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Coveney: 'Sex education isn't about religion. The State must ensure young people get the facts'

He said young people today are exposed to much more explicit forms of pornography and sexual content than any generation before them.

Image: Sam Boal

TÁNAISTE SIMON COVENEY has said he is not satisfied with how sex education is being taught in Irish schools.

In an interview with TheJournal.ie about his thoughts on the upcoming referendum, which will be published later this evening, the Cork TD said a lot more can be done to prevent crisis pregnancies, including the improvement in education.

“I think there is a consistency issue here across schools that I think we need to improve on,” he said.

Last month, Education Minister Richard Bruton ordered a full review of sex education in schools due to the fact that certain elements of the Relationships and Sexuality Education (RSE) programme in schools is 20 years old.

There have been concerns raised in the past about what information is being conveyed to young people, particularly by religious groups who give talks to students on sex education.

Earlier this week, RTÉ reported that some State schools had paid out more than €10,000 over the past two years to outsource teaching about RSE to a Catholic agency.

In 2014, TheJournal.ie reported that during one class students were taped together by wrists during a sex education talk by Catholic group. The group responded by stating that it does not have a negative view of sex.

Sexual health

When asked about religion playing a role in the sex education of Irish school children today, Coveney said:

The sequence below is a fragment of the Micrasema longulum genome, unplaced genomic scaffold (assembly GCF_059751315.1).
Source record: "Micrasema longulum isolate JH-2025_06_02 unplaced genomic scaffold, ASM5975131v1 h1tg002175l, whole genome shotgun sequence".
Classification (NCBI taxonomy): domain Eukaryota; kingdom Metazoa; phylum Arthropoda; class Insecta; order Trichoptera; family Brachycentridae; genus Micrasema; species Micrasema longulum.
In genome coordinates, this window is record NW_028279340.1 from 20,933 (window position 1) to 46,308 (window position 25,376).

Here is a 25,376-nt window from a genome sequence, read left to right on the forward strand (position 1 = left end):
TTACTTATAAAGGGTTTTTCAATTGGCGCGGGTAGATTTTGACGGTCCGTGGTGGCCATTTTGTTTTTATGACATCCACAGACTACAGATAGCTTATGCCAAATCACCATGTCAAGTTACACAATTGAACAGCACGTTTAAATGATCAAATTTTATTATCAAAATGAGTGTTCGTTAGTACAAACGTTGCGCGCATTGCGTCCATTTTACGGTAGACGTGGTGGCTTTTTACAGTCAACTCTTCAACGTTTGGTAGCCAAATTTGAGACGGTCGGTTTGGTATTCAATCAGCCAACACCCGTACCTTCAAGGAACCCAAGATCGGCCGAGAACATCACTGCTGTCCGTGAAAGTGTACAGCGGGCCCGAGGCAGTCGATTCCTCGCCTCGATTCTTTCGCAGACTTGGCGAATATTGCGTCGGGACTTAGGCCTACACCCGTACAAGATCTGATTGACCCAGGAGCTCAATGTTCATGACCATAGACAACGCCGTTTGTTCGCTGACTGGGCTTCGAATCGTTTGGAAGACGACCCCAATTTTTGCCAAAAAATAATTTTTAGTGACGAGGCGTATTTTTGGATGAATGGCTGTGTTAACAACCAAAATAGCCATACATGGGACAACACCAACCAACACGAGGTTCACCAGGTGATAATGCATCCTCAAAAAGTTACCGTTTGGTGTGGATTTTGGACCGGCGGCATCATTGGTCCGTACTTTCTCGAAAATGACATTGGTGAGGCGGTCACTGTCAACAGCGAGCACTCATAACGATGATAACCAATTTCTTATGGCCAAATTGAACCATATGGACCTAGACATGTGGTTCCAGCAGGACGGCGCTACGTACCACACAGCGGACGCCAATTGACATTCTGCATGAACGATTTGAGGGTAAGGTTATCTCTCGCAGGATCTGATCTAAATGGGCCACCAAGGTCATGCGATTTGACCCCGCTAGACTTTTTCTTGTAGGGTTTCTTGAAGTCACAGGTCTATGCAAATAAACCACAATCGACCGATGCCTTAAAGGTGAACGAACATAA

Sexual health isn’t about religion. I am a practising Catholic and my religion is important to me, but I think there are things the State need to do to ensure that everybody gets the medical facts and understands the risks of not having a clear understanding of sexual health at an age that is necessary now in Ireland, [and that is] reflective of the reality of what teenagers get up to, and the influence of alcohol and drug use and so on.
I think we can do more in this area and it shouldn’t be about religion one way or the other – this is about understanding the facts and vulnerabilities of women, in particular, but also young men understanding the need for respect for both their own and other people’s’ bodies.

Coveney said society, and legislators, cannot shy away from the reality that young people today are bombarded with sexually explicit images on a daily basis.

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He agreed that people have to stop underestimating the extent of young people’s knowledge around sex and relationships.

I have been through college and I was no angel there I can tell you. I talk to a lot of young people today and there is a knowledge there. They are exposed to much more explicit forms of pornography and sexual content than any generation before them and we as policy makers have to think about that and try and respond to it in a responsible, but also realistic manner and that needs to be part of education.

This why the Health Minister Simon Harris is pushing ahead with a comprehensive schools education programme, said Coveney.

The three-year programme due to be rolled out will include:

  • revised and enhanced resources, lesson plans and other supports for teachers in both primary and post-primary schools
  • implementation of sexual health promotion training for professionals in youth sector, those working with at-risk groups, and for parents
  • a new sexual health and ‘safer sex’ public advertising campaign
  • a sexual health initiative with higher and further education sector
  • a repeat of the general population survey on sexual health and crisis pregnancy to provide up-to-date data to support implementation

“In other words, we need to be preparing people for the realities that are dangerous today, that young people are going to face, and if we do that in a more comprehensive way, and if we work with teachers in terms of training and understanding we can do a lot to reduce unwanted pregnancies and crisis pregnancies in Ireland,” said Coveney.

The full interview with Simon Coveney on how he came to form his views on the abortion issue and upcoming referendum will be published later this evening.

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